1. A free blog/site at WordPress.com. Cool tools, and many nice themes to make it look good. Except, no selling. Connections, sharing, tiny amounts of fame, but no selling. But, a place to start absolutely free.

    2. My Ready Set Go Instant Blogging Package ($300). All described here:


    It’s your own site, so you can sell books directly, participate in affiliate programs which benefit your readers and earn you a couple pence, and doesn’t fight with millions of other users for traffic, as the free WordPress.com site would.

    Both are good options to start with. But anyone who has $300 to invest is much MUCH better off to start with the package. I say this, not because I’ll make a nickel, but because I have decades of computer and business experience and it’s what I recommend even if I wasn’t the one selling it.

    If you use Blogger or any of the other free blogging or website tools, you’ll lose access to one of your best tools: me. I don’t work with, for, or on those tools, and have no interest in learning any more about them than what I’ve already investigated.

    So, yeah. Short answer, yes. Yesterday, you need a website.

  7. I actually had a website set up by an acquaintance, WordPress freebie, Twenty Ten theme and I liked it right well. But he was hosting it kind of “piggy back” to his own site. So I had no support.

    My husband bought me a domain name (Chrstine Goodnough .ca) from 10Dollar.ca, a Canadian company, and I worked with that setup for a year. Then I decided I wanted a proper web host, so signed up with My Hosting. After a great deal of headache & misunderstanding I finally got set up and stayed with them for two years until the contract came up for renewal–and I didn’t. Now the site sits in cyberspace somewhere.

    I was planning to start it up again and go with 10 Dollar.ca as a host because my domain name is already registered with them. Also I liked dealing with them because their agents spoke clear English. When you’re hard of hearing and the agent’s first language obviously isn’t English (as I found with MyHosting) it can be a trial.

    (Bob was wondering if we could somehow set up a website together, as he wants to do some writing, too. Can two share a site and have it work okay?)

    I’m surprised to learn that you can’t sell books on a WP site or blog. I already have four blogs, so it would be handy to do ads on them if I could. (Mind you, I have no clue how to set that all up.)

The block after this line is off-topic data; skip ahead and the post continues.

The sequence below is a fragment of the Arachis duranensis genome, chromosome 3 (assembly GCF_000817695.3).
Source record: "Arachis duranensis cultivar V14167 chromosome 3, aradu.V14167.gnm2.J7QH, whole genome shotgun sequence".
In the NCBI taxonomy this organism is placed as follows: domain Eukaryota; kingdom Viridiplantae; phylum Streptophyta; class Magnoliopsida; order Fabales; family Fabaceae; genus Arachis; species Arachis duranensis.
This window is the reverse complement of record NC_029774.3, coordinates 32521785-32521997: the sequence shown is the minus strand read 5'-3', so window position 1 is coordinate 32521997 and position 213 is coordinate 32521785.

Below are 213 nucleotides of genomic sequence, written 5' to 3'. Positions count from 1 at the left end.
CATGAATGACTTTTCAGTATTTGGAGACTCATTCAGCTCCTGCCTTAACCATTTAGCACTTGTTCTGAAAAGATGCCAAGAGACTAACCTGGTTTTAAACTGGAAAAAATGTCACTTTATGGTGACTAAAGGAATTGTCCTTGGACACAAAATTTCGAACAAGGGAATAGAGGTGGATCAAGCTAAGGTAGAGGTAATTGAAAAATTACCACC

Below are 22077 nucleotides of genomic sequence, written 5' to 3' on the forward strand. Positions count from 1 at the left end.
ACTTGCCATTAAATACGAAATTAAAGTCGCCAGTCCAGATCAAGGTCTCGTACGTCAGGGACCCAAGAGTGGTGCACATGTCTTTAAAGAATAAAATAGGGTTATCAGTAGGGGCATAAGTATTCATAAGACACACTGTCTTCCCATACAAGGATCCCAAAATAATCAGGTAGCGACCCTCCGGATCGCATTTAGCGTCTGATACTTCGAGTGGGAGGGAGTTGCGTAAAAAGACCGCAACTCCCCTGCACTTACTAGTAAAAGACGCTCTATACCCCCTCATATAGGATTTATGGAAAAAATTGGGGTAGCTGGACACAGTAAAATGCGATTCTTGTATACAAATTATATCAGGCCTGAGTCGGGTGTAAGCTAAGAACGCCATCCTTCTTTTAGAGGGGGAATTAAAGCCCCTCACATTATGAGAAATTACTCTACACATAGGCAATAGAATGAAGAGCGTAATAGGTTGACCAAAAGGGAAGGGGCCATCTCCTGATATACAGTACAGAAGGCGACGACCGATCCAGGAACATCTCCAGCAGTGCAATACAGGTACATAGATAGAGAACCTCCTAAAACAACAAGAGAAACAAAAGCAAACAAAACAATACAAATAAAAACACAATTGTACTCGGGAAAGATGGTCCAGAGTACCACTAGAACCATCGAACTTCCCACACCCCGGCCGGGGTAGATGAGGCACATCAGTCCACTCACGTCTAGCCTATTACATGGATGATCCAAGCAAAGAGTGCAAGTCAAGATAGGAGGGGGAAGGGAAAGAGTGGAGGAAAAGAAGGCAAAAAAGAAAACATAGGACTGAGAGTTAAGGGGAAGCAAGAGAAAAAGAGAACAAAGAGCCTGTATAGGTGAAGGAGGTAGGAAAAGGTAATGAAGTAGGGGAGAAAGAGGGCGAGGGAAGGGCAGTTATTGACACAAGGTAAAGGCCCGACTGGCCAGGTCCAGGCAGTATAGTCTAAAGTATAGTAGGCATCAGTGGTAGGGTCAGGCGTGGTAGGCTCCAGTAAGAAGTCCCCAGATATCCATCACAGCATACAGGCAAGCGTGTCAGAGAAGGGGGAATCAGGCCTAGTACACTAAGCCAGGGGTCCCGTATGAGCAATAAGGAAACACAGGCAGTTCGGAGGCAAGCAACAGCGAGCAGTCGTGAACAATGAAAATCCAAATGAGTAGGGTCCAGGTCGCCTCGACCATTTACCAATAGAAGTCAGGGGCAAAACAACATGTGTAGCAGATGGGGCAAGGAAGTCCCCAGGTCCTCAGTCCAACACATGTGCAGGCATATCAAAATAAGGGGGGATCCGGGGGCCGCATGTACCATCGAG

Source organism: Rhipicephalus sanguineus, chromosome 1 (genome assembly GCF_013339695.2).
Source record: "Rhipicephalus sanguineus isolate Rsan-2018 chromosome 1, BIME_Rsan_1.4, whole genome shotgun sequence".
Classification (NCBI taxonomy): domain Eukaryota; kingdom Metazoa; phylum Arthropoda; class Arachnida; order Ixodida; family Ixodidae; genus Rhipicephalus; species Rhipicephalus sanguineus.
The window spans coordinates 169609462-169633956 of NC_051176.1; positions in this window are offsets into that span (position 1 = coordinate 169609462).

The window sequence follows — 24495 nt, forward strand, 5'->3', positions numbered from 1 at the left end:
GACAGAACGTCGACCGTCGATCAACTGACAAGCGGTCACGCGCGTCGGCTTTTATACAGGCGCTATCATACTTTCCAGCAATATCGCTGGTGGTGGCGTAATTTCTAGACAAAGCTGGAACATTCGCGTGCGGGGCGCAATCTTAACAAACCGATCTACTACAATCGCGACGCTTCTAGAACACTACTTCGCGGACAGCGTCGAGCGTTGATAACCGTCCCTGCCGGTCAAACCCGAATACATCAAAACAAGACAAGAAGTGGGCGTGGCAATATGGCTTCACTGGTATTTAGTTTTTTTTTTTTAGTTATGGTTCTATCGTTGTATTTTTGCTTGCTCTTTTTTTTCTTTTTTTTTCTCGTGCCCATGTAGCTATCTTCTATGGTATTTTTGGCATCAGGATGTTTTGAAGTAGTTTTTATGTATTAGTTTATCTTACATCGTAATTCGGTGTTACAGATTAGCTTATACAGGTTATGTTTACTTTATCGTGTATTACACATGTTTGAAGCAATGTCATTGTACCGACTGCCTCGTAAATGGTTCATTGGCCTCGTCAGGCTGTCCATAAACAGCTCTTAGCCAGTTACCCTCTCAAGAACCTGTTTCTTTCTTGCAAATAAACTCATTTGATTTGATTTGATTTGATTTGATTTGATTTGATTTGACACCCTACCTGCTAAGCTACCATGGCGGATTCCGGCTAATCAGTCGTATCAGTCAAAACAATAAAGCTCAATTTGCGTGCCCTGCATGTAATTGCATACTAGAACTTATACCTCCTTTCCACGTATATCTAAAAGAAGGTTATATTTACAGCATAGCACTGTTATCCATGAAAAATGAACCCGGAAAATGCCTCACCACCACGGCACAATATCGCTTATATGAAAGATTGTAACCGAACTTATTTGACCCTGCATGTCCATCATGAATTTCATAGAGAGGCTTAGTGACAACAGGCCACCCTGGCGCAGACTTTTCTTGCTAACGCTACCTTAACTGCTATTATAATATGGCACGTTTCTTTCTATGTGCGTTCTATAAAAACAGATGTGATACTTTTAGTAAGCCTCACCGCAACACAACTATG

I started a Blogger blog, too, but that’s a lost cause as far a traffic is concerned. I’ve pretty much abandoned it. Don’t blame you for not wanting to go there. What host are you using, or have you developed your own host? What do you charge per year after the initial one?

  8. All my sites and client sites are hosted by Charlottezweb. Read why at my web dev blog:


    You two can share a website, as long as there’s a tie-in. Even if your books are totally different, it’s important the people know why two authors are sharing a website, so if you make it clear that you’re husband and wife, sharing a website because you’re both authors, that’s clear enough. State the obvious and it’ll work just fine, as long as the theme, the overall look and feel, matches both your writing styles.

    It’s WP.com specifically where you can’t sell. Obviously you can with WordPress, because this is a WordPress site and I sure sell stuff.

    If you want to make any of this happen, I’m delighted to answer all the geek questions. I’m good at it.

  9. This is exactly how I market my mystery, and how I’ll market all the rest of my mysteries. (I’m focusing much more on fiction than business books these days.)

    The principles I write about in this post and all over this blog are about how to connect with other people in order to find people who care about the same things you do.

    If you have a network of people who care about the same things you do, they’re the folks who’ll want your book.

    Do you have specific questions about how to apply any of this to fiction? I’m glad to expand and expound if it helps, because it will help everyone else who has the same question.